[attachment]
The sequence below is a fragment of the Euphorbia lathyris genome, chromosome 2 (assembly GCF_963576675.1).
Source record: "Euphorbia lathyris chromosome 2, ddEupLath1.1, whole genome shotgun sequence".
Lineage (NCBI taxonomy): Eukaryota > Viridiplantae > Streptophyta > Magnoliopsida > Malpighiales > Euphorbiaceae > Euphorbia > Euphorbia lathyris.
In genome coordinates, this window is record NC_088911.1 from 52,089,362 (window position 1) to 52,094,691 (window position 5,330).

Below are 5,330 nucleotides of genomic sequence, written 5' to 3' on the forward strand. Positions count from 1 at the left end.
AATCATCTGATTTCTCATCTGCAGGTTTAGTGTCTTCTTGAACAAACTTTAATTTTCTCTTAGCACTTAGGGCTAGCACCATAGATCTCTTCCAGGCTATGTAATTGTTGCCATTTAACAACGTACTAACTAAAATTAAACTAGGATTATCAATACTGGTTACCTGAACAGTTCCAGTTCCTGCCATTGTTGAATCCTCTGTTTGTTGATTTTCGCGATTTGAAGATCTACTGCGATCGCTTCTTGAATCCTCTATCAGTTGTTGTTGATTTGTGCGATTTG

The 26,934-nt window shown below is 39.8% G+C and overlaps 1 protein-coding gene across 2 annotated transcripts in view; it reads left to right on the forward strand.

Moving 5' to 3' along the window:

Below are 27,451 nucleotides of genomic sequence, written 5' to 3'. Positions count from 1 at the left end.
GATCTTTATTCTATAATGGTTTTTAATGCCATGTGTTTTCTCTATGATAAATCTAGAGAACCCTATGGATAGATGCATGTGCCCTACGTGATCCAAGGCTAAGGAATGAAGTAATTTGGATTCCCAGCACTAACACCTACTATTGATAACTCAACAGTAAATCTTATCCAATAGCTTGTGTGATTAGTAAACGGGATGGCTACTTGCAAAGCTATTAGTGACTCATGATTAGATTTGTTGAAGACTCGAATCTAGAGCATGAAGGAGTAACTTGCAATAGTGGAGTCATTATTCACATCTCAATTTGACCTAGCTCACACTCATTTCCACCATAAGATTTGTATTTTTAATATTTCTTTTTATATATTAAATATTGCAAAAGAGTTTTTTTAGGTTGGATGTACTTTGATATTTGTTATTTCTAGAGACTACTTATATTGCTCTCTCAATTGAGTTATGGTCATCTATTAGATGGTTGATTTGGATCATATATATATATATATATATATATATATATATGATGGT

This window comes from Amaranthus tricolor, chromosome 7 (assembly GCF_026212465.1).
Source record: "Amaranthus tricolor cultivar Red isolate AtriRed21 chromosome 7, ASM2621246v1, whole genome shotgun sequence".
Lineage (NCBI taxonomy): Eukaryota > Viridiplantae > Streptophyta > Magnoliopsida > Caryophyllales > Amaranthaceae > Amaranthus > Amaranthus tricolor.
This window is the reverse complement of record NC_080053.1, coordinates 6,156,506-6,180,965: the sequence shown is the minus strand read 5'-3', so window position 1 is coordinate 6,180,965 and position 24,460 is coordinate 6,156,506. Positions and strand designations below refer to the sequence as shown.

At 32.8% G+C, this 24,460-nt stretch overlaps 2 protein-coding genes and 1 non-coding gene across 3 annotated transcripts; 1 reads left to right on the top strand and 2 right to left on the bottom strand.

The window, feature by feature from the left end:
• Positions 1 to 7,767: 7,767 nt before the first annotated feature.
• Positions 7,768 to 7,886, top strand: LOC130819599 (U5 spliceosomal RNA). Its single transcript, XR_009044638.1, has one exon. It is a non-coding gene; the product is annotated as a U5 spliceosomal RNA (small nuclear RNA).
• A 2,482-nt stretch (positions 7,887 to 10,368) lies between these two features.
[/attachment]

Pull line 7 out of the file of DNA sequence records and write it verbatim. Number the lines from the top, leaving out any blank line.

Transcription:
The 26,934-nt window shown below is 39.8% G+C and overlaps 1 protein-coding gene across 2 annotated transcripts in view; it reads left to right on the forward strand.